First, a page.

Published on Mommy Tracked (http://www.mommytracked.com)

Lisa Henson

We recently had the chance to chat with the fabulous Lisa Henson. Lisa is Co-Chief Executive Officer of The Jim Henson Company where she, along with her brother Brian, is responsible for the Company’s strategic and creative direction. She is the genius behind the fabulous new show Sid The Science Kid [1] and oversees all television and feature film production for the Company from early development through post-production.


Prior to her current position, Lisa was President of Columbia Pictures, in charge of all creative business affairs, administrative and production-related matters for the company. Under Ms. Henson’s leadership, Columbia Pictures produced a string of critical and commercial successes including Bad Boys, Men in Black, and Fly Away Home. She was also responsible for the critically acclaimed, Academy Award-winning Sense and Sensibility. Prior to joining Columbia Pictures, Lisa served 10 years as a Production Executive at Warner Bros., working on such blockbusters as Lethal Weapon, Batman, and Batman Returns.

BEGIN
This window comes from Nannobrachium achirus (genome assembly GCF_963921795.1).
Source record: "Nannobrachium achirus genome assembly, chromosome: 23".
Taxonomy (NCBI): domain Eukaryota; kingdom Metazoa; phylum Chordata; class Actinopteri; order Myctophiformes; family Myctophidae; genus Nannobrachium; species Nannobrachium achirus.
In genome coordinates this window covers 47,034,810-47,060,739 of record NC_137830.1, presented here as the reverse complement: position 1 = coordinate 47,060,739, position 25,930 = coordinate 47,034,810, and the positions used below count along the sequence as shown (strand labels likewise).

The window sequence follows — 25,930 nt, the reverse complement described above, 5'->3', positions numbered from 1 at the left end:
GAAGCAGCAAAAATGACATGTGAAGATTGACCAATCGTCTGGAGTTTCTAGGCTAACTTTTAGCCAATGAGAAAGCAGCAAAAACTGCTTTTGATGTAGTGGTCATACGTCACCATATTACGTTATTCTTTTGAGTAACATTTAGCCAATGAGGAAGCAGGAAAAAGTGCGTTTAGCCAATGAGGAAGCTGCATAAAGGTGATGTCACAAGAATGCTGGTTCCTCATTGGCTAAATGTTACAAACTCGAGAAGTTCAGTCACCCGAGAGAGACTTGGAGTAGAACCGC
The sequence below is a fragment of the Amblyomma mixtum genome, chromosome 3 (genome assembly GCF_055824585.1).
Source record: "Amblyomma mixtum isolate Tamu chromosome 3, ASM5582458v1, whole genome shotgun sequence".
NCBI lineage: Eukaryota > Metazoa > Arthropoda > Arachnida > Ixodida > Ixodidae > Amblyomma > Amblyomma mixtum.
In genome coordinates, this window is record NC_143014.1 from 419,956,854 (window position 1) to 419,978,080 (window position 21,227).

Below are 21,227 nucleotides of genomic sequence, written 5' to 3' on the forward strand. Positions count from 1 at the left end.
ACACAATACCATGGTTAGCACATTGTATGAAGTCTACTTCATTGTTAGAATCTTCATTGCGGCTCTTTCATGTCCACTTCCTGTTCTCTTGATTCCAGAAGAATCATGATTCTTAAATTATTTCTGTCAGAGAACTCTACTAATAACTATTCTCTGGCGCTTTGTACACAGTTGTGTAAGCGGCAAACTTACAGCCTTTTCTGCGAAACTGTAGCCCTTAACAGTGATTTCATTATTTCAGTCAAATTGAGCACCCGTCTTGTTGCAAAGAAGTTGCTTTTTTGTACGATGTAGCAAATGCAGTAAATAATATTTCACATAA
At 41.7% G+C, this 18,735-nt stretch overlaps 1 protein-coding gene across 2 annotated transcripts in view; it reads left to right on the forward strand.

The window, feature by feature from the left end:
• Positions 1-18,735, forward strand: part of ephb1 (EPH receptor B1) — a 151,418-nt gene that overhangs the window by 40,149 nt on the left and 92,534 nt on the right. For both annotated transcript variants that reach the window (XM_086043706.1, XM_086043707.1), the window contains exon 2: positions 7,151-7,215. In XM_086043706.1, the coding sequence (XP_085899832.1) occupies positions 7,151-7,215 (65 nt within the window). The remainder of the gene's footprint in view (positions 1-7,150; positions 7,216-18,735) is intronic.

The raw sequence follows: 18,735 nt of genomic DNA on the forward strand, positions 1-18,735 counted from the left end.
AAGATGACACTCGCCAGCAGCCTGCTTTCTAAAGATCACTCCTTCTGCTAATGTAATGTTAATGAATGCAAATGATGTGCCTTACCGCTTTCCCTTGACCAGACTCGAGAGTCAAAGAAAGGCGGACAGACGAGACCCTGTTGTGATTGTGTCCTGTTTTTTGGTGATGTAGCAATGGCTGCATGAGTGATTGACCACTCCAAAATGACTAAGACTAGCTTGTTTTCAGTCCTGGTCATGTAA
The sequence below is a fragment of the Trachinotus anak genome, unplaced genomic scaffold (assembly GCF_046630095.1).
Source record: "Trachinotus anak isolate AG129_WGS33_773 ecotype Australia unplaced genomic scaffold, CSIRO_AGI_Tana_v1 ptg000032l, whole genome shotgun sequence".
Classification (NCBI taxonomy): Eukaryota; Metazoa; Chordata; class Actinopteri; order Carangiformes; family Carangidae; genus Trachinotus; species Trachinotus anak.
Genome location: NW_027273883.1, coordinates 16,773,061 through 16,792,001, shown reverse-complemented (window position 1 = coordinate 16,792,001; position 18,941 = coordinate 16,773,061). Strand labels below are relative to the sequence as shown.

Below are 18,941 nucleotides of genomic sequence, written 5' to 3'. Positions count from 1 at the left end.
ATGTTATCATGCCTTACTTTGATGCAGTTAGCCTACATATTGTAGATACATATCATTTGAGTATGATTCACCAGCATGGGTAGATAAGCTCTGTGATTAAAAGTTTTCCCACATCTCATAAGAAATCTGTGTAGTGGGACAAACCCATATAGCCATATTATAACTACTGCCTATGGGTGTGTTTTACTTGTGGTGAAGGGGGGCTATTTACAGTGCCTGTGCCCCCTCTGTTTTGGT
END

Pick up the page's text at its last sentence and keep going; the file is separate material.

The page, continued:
Ms. Henson graduated in 1983 with a degree in folklore and mythology from Harvard University, where she was the first female President of The Harvard Lampoon. In the past, she has served on the Board of Directors for Harvard University, the Tibet House and The Jim Henson Foundation for Puppetry. She is the mother of two children, ages 10 and 8.


Mommy Tracked: Who's your favorite Muppet?

Lisa Henson: